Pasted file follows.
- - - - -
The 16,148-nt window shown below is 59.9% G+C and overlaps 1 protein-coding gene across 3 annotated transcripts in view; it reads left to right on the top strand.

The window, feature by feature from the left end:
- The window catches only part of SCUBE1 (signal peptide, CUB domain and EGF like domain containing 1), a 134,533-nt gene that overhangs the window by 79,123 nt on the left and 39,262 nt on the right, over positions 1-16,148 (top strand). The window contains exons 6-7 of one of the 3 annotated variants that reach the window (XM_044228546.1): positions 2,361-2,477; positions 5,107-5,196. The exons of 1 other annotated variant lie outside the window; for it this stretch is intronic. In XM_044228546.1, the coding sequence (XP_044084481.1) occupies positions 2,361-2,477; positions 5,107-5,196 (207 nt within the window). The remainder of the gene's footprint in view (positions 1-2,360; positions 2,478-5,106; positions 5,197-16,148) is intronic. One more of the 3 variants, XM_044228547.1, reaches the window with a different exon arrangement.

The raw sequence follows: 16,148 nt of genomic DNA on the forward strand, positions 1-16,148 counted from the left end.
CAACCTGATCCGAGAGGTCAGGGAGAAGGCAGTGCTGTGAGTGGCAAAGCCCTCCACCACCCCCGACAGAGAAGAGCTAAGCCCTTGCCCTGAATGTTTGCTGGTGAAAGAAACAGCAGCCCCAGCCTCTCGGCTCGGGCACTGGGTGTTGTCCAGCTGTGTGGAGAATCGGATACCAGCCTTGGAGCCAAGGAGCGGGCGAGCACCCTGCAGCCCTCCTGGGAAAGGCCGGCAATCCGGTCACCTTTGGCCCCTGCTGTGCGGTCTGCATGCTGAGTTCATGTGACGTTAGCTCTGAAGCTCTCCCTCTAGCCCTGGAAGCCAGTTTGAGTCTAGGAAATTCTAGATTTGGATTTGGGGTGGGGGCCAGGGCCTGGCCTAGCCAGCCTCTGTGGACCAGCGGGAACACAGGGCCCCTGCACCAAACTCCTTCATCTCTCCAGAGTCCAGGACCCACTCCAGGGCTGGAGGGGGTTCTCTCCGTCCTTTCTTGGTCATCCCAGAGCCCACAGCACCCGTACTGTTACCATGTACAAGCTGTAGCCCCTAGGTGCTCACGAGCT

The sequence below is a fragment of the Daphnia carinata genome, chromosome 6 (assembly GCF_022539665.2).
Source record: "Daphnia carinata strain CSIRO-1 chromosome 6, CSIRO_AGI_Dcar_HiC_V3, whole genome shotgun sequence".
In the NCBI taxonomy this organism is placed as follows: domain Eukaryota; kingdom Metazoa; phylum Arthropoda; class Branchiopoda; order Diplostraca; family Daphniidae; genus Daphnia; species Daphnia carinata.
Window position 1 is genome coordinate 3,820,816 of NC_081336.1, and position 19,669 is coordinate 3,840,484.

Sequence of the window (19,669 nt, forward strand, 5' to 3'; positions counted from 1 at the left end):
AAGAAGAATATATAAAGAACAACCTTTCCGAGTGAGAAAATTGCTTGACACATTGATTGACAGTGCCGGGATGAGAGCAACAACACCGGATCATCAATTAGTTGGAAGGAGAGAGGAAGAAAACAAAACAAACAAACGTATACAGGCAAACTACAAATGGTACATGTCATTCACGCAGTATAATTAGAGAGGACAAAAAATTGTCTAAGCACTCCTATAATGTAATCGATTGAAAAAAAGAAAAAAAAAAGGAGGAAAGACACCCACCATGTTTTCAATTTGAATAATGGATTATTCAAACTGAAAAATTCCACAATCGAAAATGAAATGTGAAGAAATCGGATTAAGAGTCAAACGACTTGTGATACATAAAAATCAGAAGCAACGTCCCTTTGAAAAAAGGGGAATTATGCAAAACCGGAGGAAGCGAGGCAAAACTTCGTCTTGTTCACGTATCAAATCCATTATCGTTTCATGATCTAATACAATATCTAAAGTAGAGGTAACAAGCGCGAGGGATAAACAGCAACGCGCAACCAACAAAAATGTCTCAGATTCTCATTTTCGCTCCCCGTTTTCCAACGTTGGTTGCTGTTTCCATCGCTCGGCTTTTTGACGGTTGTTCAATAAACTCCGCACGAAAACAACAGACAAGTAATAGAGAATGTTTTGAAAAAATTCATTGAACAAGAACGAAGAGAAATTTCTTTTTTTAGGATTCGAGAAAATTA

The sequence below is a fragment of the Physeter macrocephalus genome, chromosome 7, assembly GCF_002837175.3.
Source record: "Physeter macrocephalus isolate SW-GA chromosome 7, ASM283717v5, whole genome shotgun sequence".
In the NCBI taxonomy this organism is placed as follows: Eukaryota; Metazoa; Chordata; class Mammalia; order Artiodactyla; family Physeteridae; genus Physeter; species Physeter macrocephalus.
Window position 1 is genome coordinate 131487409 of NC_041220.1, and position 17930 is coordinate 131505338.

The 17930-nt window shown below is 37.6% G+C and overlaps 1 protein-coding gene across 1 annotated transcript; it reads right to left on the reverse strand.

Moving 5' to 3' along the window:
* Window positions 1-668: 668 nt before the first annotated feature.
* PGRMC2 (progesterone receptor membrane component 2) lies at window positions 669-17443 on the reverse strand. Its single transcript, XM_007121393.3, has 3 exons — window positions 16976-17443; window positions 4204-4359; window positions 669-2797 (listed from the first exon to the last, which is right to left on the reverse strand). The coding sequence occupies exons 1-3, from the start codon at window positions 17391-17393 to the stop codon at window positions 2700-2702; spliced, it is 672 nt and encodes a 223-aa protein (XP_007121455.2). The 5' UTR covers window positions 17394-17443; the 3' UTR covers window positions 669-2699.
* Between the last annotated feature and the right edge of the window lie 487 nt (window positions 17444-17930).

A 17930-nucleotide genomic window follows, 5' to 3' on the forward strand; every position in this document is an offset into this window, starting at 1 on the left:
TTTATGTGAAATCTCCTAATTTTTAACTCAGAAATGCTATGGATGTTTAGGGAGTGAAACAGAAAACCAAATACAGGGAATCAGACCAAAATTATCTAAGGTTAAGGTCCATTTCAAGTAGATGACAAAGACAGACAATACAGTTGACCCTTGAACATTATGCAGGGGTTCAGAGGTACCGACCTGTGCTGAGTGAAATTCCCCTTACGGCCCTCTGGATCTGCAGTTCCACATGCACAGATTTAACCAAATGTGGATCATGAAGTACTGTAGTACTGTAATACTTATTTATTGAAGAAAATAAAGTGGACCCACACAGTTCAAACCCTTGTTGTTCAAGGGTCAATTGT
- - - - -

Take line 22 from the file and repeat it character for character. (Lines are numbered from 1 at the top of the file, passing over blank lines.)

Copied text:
TTTATGTGAAATCTCCTAATTTTTAACTCAGAAATGCTATGGATGTTTAGGGAGTGAAACAGAAAACCAAATACAGGGAATCAGACCAAAATTATCTAAGGTTAAGGTCCATTTCAAGTAGATGACAAAGACAGACAATACAGTTGACCCTTGAACATTATGCAGGGGTTCAGAGGTACCGACCTGTGCTGAGTGAAATTCCCCTTACGGCCCTCTGGATCTGCAGTTCCACATGCACAGATTTAACCAAATGTGGATCATGAAGTACTGTAGTACTGTAATACTTATTTATTGAAGAAAATAAAGTGGACCCACACAGTTCAAACCCTTGTTGTTCAAGGGTCAATTGT